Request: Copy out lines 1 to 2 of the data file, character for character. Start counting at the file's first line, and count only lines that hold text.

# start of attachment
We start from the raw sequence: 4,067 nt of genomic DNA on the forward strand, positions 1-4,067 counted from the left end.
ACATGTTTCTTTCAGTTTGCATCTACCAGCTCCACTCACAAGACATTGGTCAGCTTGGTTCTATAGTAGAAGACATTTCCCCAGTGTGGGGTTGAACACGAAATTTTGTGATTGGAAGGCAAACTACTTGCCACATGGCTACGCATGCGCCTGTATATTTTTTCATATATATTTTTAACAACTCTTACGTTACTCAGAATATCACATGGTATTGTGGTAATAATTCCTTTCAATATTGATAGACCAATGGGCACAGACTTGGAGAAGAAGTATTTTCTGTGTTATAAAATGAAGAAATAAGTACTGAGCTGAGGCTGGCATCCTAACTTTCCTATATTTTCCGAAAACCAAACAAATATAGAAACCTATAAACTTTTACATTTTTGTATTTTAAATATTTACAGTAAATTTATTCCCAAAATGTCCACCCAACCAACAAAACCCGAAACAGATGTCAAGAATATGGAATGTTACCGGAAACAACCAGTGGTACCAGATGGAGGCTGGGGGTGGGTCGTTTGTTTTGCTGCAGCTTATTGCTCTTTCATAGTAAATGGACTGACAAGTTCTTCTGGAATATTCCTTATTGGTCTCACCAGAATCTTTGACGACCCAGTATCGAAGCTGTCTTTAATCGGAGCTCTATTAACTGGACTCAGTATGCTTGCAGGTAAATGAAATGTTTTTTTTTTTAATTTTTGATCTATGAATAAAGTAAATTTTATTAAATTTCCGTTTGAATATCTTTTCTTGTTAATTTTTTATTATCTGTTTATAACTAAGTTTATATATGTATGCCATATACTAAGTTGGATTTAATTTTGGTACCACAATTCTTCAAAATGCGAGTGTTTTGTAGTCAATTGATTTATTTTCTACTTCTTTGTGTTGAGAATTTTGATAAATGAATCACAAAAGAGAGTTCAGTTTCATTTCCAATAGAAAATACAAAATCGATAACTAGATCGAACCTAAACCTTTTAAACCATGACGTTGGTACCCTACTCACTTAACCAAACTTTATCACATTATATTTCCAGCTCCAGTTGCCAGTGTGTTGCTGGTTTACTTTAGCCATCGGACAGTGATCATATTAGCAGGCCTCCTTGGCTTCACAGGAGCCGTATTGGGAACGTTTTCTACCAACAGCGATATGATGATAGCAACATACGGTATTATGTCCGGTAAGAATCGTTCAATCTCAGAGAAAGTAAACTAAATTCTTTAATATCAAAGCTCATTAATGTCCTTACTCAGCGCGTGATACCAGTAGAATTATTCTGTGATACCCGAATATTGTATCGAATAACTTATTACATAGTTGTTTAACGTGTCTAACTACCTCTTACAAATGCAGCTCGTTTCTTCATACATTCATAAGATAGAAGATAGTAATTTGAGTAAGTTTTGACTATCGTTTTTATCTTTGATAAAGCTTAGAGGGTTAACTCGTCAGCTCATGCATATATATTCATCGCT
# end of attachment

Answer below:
We start from the raw sequence: 4,067 nt of genomic DNA on the forward strand, positions 1-4,067 counted from the left end.
ACATGTTTCTTTCAGTTTGCATCTACCAGCTCCACTCACAAGACATTGGTCAGCTTGGTTCTATAGTAGAAGACATTTCCCCAGTGTGGGGTTGAACACGAAATTTTGTGATTGGAAGGCAAACTACTTGCCACATGGCTACGCATGCGCCTGTATATTTTTTCATATATATTTTTAACAACTCTTACGTTACTCAGAATATCACATGGTATTGTGGTAATAATTCCTTTCAATATTGATAGACCAATGGGCACAGACTTGGAGAAGAAGTATTTTCTGTGTTATAAAATGAAGAAATAAGTACTGAGCTGAGGCTGGCATCCTAACTTTCCTATATTTTCCGAAAACCAAACAAATATAGAAACCTATAAACTTTTACATTTTTGTATTTTAAATATTTACAGTAAATTTATTCCCAAAATGTCCACCCAACCAACAAAACCCGAAACAGATGTCAAGAATATGGAATGTTACCGGAAACAACCAGTGGTACCAGATGGAGGCTGGGGGTGGGTCGTTTGTTTTGCTGCAGCTTATTGCTCTTTCATAGTAAATGGACTGACAAGTTCTTCTGGAATATTCCTTATTGGTCTCACCAGAATCTTTGACGACCCAGTATCGAAGCTGTCTTTAATCGGAGCTCTATTAACTGGACTCAGTATGCTTGCAGGTAAATGAAATGTTTTTTTTTTTAATTTTTGATCTATGAATAAAGTAAATTTTATTAAATTTCCGTTTGAATATCTTTTCTTGTTAATTTTTTATTATCTGTTTATAACTAAGTTTATATATGTATGCCATATACTAAGTTGGATTTAATTTTGGTACCACAATTCTTCAAAATGCGAGTGTTTTGTAGTCAATTGATTTATTTTCTACTTCTTTGTGTTGAGAATTTTGATAAATGAATCACAAAAGAGAGTTCAGTTTCATTTCCAATAGAAAATACAAAATCGATAACTAGATCGAACCTAAACCTTTTAAACCATGACGTTGGTACCCTACTCACTTAACCAAACTTTATCACATTATATTTCCAGCTCCAGTTGCCAGTGTGTTGCTGGTTTACTTTAGCCATCGGACAGTGATCATATTAGCAGGCCTCCTTGGCTTCACAGGAGCCGTATTGGGAACGTTTTCTACCAACAGCGATATGATGATAGCAACATACGGTATTATGTCCGGTAAGAATCGTTCAATCTCAGAGAAAGTAAACTAAATTCTTTAATATCAAAGCTCATTAATGTCCTTACTCAGCGCGTGATACCAGTAGAATTATTCTGTGATACCCGAATATTGTATCGAATAACTTATTACATAGTTGTTTAACGTGTCTAACTACCTCTTACAAATGCAGCTCGTTTCTTCATACATTCATAAGATAGAAGATAGTAATTTGAGTAAGTTTTGACTATCGTTTTTATCTTTGATAAAGCTTAGAGGGTTAACTCGTCAGCTCATGCATATATATTCATCGCT